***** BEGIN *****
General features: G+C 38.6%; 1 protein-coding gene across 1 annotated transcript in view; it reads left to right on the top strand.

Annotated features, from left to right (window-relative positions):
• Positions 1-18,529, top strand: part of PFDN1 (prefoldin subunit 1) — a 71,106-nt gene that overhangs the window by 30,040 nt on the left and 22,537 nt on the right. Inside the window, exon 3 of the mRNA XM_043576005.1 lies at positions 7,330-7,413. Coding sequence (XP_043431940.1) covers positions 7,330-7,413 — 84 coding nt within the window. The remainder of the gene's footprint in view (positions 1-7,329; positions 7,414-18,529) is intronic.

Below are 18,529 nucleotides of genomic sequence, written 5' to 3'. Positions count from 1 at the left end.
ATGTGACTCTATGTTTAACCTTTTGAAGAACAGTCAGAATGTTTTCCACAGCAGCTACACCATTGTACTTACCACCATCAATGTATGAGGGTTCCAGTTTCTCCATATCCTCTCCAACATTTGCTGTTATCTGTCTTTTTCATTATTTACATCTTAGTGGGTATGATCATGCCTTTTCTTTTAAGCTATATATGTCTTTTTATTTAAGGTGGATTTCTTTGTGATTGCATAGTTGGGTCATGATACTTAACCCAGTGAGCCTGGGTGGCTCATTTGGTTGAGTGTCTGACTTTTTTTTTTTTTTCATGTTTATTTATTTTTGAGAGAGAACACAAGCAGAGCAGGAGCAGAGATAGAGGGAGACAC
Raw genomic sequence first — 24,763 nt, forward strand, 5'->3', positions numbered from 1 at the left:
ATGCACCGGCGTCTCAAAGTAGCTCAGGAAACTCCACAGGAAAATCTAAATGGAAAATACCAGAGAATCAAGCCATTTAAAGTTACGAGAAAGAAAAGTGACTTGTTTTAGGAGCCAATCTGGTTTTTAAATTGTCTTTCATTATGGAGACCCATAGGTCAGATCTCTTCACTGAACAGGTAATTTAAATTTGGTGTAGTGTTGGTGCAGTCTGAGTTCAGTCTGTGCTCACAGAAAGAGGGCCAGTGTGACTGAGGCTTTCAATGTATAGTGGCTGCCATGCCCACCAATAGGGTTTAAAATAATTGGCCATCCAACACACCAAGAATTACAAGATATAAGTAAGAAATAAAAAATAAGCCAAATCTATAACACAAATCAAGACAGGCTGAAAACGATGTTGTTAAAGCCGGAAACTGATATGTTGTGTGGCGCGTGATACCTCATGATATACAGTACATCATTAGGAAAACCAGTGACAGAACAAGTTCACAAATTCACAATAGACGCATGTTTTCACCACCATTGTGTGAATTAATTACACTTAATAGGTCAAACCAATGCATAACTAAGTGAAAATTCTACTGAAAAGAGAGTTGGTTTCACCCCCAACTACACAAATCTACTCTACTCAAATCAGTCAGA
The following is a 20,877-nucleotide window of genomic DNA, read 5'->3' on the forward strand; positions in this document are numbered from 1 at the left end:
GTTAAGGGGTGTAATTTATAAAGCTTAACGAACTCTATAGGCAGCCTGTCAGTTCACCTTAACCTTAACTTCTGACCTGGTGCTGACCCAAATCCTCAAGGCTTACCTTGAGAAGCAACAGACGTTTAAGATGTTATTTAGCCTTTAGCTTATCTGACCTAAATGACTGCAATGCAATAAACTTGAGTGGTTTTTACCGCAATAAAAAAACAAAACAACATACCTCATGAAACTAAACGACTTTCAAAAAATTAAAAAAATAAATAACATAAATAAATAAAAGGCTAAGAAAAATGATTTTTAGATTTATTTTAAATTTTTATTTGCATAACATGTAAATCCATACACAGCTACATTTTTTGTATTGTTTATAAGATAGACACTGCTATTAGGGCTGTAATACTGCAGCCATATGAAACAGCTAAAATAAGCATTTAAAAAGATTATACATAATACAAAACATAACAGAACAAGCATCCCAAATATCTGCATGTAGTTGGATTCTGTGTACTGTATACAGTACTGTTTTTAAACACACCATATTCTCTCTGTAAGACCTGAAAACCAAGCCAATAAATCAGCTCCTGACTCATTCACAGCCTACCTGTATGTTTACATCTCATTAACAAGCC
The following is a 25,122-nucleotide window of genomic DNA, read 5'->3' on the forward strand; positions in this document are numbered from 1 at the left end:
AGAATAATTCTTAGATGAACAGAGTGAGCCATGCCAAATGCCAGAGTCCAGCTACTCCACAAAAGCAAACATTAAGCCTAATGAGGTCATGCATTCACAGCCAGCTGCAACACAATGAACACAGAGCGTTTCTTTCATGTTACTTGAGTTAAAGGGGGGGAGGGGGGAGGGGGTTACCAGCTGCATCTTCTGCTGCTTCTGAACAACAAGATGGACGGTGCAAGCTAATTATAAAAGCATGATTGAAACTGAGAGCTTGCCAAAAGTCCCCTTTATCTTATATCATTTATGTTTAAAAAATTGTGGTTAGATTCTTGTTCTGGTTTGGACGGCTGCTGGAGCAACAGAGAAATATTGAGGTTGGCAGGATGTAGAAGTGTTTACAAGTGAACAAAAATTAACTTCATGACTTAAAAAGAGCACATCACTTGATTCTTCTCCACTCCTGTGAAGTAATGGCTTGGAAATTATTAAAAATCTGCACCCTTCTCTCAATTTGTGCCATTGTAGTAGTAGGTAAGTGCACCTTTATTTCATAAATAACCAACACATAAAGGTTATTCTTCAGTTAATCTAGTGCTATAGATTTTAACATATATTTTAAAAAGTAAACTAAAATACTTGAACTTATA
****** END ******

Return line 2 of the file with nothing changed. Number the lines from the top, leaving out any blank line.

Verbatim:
Annotated features, from left to right (window-relative positions):